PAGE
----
In our Gospel text, Jesus is not inventing something new. Everyone in his audience would know the Golden Rule. Love your neighbor. Everyone agrees it is a noble thing to do. Of course, we make exceptions when they are being jerks. Love your neighbor, if they agree with you, if they speak your language, look like you, or conform to your politics. If they attack you, attack back with the same force, poke their eye out, knock their tooth out if you must do so. Why is Jesus taking away the exceptions, like an eye for an eye and a tooth for a tooth? Every rule needs to be interpreted. Surely Jesus meant love your good and decent neighbors, but don’t worry about “those” people, the ones who don’t know how we do things around here, who might take our jobs, or worse. Loving all your neighbors sounds impractical, except for maybe a few saints, and it might just be dangerous.

This is one of the hardest texts in the Bible, one that I have wrestled with my whole life, because it feels impractical, implausible and even dangerous. My default mindset is pragmatism. Will it work? Is this the best prevailing practice? Where has this been successful? Jesus is not a pragmatist. Pragmatists are rarely crucified. Dreamers get crucified. Jesus is a spiritual entrepreneur, seeking to make the Kingdom of God near. Therefore, we may feel like overlooking the passage entirely. Even some of our best theological minds like Reinhold Niebuhr, thought Jesus’s ethic in the Sermon on the Mount was totally impractical, and while it may have some application in individual situations, it was entirely impractical in social and political reality. Then Gandhi and Martin Luther King, Jr. came along and insisted that Jesus really meant it. This is how we are supposed to live. Why was this so attractive to Gandhi and Martin?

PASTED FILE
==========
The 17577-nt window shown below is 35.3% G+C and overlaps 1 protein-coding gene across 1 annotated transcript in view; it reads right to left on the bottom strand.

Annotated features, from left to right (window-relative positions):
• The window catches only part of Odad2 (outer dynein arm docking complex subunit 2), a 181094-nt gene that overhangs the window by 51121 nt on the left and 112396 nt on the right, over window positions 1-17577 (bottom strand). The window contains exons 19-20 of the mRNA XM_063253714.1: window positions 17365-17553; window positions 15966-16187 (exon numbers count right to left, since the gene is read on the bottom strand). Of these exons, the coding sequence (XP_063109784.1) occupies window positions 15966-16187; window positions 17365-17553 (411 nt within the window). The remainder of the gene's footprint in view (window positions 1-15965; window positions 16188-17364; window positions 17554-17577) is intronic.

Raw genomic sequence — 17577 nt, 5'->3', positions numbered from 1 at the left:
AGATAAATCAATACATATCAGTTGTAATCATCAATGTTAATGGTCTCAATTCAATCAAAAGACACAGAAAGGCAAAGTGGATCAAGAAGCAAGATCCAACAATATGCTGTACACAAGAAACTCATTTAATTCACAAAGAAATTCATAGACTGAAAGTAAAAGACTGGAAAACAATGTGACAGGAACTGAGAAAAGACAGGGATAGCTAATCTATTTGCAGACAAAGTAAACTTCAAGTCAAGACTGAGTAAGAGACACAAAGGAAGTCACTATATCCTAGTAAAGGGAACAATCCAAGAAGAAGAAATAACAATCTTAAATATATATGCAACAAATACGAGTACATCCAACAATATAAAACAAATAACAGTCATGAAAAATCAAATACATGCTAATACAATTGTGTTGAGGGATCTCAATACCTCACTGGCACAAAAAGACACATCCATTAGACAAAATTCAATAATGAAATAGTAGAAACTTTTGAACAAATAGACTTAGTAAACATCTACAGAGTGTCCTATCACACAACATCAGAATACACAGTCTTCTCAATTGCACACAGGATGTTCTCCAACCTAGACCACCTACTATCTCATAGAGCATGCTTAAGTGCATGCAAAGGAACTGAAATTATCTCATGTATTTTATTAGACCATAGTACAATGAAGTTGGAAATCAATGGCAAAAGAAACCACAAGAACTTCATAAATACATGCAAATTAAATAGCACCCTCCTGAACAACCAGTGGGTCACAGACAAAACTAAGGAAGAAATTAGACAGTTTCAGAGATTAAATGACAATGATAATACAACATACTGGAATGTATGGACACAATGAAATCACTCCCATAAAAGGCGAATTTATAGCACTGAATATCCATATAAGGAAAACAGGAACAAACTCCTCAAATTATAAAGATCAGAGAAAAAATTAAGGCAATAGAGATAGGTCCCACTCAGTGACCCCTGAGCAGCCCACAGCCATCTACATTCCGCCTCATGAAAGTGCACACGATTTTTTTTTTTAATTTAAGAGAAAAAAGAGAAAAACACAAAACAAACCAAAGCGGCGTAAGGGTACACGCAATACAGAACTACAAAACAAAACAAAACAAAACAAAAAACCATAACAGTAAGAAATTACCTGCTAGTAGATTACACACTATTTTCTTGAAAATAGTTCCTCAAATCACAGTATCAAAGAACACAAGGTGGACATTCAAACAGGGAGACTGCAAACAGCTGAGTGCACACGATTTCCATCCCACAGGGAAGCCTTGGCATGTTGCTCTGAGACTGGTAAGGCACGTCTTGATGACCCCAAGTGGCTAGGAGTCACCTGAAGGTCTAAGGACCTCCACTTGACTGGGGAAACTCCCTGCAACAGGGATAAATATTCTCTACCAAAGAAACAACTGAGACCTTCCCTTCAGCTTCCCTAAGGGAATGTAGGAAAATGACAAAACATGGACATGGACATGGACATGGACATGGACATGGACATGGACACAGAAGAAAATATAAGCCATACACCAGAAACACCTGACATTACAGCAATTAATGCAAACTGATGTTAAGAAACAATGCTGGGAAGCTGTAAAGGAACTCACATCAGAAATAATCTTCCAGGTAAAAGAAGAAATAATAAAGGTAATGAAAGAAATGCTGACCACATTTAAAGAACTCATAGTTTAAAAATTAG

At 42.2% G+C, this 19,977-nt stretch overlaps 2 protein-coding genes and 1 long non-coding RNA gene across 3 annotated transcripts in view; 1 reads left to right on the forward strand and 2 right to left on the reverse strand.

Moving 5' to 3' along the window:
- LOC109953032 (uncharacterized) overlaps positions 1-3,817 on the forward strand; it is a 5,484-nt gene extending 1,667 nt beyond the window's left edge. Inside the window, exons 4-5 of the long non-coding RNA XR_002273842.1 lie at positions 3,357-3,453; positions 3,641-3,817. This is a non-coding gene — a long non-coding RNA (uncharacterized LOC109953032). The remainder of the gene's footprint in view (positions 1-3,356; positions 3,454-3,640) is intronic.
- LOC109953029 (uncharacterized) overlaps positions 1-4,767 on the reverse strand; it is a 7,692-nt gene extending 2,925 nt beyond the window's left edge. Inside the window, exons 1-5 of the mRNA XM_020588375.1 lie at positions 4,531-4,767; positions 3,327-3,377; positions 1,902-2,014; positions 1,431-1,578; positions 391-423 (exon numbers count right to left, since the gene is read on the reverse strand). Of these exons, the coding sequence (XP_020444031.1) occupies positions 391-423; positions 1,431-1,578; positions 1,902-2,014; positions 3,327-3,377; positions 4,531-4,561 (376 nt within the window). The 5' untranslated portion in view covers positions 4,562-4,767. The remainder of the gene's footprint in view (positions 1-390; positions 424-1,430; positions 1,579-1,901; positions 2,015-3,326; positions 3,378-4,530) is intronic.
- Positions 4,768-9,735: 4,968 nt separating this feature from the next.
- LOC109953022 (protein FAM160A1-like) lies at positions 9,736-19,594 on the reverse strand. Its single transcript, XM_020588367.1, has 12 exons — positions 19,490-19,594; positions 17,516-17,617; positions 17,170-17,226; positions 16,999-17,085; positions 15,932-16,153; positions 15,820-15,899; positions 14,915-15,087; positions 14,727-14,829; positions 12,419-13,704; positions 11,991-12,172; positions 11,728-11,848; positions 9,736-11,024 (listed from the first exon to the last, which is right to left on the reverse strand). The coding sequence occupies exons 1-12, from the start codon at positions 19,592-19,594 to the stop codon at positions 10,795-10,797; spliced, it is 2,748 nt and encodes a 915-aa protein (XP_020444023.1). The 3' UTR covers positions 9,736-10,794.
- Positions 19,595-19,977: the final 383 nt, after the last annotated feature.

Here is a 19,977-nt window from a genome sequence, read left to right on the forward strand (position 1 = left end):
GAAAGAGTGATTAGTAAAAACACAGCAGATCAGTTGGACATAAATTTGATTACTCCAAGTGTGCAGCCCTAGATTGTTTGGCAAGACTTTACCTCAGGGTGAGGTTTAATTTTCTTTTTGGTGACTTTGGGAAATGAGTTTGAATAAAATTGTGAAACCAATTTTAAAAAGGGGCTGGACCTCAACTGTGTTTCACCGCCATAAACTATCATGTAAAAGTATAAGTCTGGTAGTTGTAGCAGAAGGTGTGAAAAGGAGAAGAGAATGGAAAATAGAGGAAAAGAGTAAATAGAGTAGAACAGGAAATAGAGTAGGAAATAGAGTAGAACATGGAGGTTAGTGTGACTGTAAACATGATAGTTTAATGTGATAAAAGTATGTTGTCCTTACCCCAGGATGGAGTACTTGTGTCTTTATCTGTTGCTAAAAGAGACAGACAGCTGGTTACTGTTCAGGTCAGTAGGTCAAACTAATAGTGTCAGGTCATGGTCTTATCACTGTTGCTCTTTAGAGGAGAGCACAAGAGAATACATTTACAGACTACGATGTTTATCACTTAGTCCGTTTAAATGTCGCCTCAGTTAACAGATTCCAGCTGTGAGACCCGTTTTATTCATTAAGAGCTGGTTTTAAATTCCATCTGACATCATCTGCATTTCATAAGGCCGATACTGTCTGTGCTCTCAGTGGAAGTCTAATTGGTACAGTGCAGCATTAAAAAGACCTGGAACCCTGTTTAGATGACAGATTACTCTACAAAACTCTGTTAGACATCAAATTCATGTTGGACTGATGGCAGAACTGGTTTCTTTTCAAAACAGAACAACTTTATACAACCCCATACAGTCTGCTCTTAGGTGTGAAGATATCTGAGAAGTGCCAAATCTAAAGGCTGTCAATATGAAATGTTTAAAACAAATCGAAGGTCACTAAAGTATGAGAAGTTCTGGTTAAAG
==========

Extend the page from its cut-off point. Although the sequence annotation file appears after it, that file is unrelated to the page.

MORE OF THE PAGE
Jesus identifies four situations where he applies to the Golden Rule to some thorny, challenging situations where people are being demeaned and oppressed.
“But if anyone strikes you on the right cheek, turn the other also. Striking on the right cheek is what a master does to a slave. To hit my right cheek, you would need to throw a left hook or more likely, you would be slapping me. The law said you can slap your servants to discipline them, but you could not punch them and beat them. Turning your left cheek forces the aggressor to choose between illegal violence or restraining themselves and seeing the human being across from them.

“40 and if anyone wants to sue you and take your coat, give your cloak as well;” In Jesus’s day, if you owed money, someone held what little you might have, like your coat, as collateral on your debt. This is obviously cruel. The modern version is to destroy your credit rating, then you can’t get a bank account, and you must pay 10 percent to cash your check. The cycle of debt increases to you end up in jail for nonpayment. Jesus says just show up in court naked. You want everything I have, there you go.

“41 and if anyone forces you to go one mile, go also the second mile. If a Roman soldier conscripts you to carry his equipment for a mile, willingly carry it a second mile on your own. This happened, in fact when Jesus could not carry his cross, a man identified as Simon the Cyrene was conscripted to carry it. What is the point here? If someone treats you like a pack animal, what options do you have? Show them you have your own will, volunteer and demonstrate your own agency. Win over your oppressor. In their mind, they are just doing their jobs, so surprise them.